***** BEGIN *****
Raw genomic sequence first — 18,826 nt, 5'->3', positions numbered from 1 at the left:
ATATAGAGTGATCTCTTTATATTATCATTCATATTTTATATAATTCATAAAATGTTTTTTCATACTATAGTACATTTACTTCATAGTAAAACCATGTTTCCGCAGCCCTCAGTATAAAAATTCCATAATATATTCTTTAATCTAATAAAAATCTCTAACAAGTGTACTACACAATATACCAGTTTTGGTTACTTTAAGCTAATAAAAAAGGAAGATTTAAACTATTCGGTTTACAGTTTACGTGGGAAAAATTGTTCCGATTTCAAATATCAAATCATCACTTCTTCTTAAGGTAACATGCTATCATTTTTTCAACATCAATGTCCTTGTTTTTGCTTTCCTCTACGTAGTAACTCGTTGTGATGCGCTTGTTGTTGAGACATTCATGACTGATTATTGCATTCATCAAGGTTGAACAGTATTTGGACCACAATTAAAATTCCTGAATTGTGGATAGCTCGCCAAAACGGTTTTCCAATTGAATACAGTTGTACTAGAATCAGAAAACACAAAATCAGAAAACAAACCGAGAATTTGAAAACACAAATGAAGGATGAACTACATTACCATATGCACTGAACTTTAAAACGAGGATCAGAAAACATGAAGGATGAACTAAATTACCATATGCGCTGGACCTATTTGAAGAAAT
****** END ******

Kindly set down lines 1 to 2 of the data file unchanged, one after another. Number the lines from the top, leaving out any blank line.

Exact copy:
Raw genomic sequence first — 18,826 nt, 5'->3', positions numbered from 1 at the left:
ATATAGAGTGATCTCTTTATATTATCATTCATATTTTATATAATTCATAAAATGTTTTTTCATACTATAGTACATTTACTTCATAGTAAAACCATGTTTCCGCAGCCCTCAGTATAAAAATTCCATAATATATTCTTTAATCTAATAAAAATCTCTAACAAGTGTACTACACAATATACCAGTTTTGGTTACTTTAAGCTAATAAAAAAGGAAGATTTAAACTATTCGGTTTACAGTTTACGTGGGAAAAATTGTTCCGATTTCAAATATCAAATCATCACTTCTTCTTAAGGTAACATGCTATCATTTTTTCAACATCAATGTCCTTGTTTTTGCTTTCCTCTACGTAGTAACTCGTTGTGATGCGCTTGTTGTTGAGACATTCATGACTGATTATTGCATTCATCAAGGTTGAACAGTATTTGGACCACAATTAAAATTCCTGAATTGTGGATAGCTCGCCAAAACGGTTTTCCAATTGAATACAGTTGTACTAGAATCAGAAAACACAAAATCAGAAAACAAACCGAGAATTTGAAAACACAAATGAAGGATGAACTACATTACCATATGCACTGAACTTTAAAACGAGGATCAGAAAACATGAAGGATGAACTAAATTACCATATGCGCTGGACCTATTTGAAGAAAT